When Renew/Reuse Emporium on St. Thomas was deemed “non-essential” and forced to close due to the COVID-19 pandemic, Genie Lupo knew she had to get creative. She saw a need in the community and started to produce masks to fill it.
The need for the mask is apparent as cotton face-covers are now recommended by the CDC in public settings where social distance is difficult to maintain. Lupo and her team stepped up to the challenge.
While people can purchase masks she has been doing her best to donate them to essential workers at non-profit organizations such as the Humane Society.
Lupo understands that there are a lot of people out of work and she is also providing jobs as she has been able to recruit 10 people to join her cause and is still looking for more help.
On average the seamstresses can probably make three to four masks an hour. With masks in high demand, all help is welcome.
By the end of the day Friday, she estimates that her team would have made around 500 masks since the start of the project.
The work can be done remotely to help practice social distance as materials to complete the job can be picked up and dropped off at the store when the job is completed.
She is looking for quality seamstresses but people that can’t sew can still contribute and get paid for it, by picking up fabric and cutting patterns.
Anyone interested in cutting fabric or sewing masks can call 340-690-6545 or send email to [email protected] for more information on how they can get involved.
The project really took off when Lupo realized that members of the community wanted to help her financially to produce masks as donations started coming in so quickly that she decided the best way to centralize the funds would be to create a gofundme page.
She already has $5,675 pledged to help, $4,000 from Tunick Insurance, a combined $1,175 from members of the Synagogue Congregation and a $500 pledge from Dr. Chase. Now she is able to provide masks for more essential workers, such as employees of Falken Security and the St. Thomas Rescue Crew that need the masks to do their jobs properly.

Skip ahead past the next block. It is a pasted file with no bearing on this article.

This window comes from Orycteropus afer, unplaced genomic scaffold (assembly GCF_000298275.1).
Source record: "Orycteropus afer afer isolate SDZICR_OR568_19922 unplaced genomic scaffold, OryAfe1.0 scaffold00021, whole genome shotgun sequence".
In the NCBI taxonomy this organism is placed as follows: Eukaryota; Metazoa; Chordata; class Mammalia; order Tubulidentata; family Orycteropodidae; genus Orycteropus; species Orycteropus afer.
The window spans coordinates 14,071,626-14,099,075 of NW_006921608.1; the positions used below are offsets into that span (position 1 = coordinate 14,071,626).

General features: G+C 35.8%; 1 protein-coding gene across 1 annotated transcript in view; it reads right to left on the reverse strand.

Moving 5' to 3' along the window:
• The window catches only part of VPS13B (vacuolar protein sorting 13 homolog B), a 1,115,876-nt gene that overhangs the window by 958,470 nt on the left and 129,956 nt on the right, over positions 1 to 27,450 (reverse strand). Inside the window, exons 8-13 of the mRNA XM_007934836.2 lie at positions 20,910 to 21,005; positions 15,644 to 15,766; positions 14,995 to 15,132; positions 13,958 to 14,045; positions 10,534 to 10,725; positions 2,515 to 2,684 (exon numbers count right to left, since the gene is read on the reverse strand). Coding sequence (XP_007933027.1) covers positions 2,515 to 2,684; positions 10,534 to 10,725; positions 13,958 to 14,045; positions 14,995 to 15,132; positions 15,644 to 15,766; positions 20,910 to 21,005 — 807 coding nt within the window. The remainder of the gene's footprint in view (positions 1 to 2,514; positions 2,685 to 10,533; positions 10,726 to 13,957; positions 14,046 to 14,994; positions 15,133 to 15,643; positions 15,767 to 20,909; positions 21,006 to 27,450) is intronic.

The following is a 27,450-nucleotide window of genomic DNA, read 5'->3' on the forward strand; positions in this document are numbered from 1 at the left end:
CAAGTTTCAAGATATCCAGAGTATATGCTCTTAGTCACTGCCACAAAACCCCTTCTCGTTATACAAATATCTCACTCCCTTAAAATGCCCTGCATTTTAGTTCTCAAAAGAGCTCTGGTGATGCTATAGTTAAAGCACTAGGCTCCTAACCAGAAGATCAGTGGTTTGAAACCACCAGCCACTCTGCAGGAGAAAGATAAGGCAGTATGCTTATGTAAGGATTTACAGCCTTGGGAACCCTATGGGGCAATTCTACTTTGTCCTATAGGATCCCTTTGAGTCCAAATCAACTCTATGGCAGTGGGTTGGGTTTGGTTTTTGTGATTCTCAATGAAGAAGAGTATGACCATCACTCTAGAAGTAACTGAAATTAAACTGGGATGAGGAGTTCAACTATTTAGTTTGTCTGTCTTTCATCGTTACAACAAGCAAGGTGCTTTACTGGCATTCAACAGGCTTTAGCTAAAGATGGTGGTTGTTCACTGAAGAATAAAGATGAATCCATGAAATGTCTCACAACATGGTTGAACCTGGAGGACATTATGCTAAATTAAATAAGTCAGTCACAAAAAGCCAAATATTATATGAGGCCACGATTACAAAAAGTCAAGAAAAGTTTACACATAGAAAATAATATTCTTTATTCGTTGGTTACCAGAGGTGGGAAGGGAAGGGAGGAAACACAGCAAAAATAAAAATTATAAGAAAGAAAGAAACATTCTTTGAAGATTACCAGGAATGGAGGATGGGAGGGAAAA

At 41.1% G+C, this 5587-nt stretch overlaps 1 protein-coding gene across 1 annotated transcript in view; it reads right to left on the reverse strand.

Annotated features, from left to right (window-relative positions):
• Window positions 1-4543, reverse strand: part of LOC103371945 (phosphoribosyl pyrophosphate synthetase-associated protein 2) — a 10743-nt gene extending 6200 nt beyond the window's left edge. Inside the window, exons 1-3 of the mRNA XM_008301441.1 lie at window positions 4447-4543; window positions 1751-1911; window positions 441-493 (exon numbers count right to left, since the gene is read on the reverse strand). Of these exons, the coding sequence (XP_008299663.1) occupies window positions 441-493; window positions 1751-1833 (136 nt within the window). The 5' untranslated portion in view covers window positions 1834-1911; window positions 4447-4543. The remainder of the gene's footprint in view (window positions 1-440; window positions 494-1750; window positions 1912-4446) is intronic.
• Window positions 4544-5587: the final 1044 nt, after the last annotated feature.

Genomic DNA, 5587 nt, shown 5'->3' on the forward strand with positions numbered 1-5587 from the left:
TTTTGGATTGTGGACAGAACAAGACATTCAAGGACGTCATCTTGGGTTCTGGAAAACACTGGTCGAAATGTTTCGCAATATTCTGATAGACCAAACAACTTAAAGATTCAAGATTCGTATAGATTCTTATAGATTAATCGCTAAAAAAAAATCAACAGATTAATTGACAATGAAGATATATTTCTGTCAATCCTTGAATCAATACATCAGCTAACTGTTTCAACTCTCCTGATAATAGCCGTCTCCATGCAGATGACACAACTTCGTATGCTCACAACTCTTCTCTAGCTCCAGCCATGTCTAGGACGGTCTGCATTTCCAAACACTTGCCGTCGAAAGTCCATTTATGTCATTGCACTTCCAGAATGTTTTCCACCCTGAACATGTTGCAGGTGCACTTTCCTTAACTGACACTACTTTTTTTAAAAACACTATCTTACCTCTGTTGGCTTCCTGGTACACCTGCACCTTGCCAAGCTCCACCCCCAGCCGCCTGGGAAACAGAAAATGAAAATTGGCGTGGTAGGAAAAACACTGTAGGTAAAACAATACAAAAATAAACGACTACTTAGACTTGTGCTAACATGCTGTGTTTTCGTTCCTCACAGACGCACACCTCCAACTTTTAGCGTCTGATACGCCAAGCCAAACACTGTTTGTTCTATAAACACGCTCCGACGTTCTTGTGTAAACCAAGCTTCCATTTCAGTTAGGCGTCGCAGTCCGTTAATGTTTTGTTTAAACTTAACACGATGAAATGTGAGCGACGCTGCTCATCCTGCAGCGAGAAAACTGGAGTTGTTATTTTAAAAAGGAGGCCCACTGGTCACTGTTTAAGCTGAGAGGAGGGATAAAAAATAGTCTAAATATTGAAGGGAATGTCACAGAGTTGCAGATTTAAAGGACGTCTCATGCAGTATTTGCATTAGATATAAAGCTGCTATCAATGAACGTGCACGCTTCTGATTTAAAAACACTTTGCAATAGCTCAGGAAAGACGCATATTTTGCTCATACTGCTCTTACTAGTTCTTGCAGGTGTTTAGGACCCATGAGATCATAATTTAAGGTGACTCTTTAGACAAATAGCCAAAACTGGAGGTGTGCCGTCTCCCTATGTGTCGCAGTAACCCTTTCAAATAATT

With the extra funding, she asked herself, “What else can I do to help?” and has a plan to start making face shields for hospital workers.
The unexpected boost in funding has also reduced the price for people looking to buy masks. The new rates are $15 for one, $28 for two, $39 for 3, $48 for 4 and $10 each for 5 are more.
There are also children masks available for $8, with kid friendly designs such as Dr. Seuss patterns.
The masks can be picked up by ReNew/ReUse Emporium from 9 a.m. to 4 p.m. Monday through Friday.
The goal of the project is not to make money, “Wasn’t about making a profit, just can’t go broke” she said. She still has to buy fabric, organize logistics and pay seamstresses.
After the business closed she knew the Mask for All Project was a productive way to keep busy, and it has kept her “as busy as all the three business and now it’s become large and keeps growing.”
She added “ I didn’t think it would get to this point but I’m excited that it has.”
One challenge with the growth has been keeping up with the demand as she wants to still purchase the materials locally, as opposed to online, and she is in search of dark colored fabric such as navy blue, black or grey.
This project feeds Lupo’s soul and is a way to act on her priorities, “God, Family, and Country” as she has found a way to provide for opportunities for her team in a way that gives back to the community that she so deeply loves.
Even though furniture stores can now be opened, Lupo wants to make sure the mask project is fully operational before she goes back to regular business.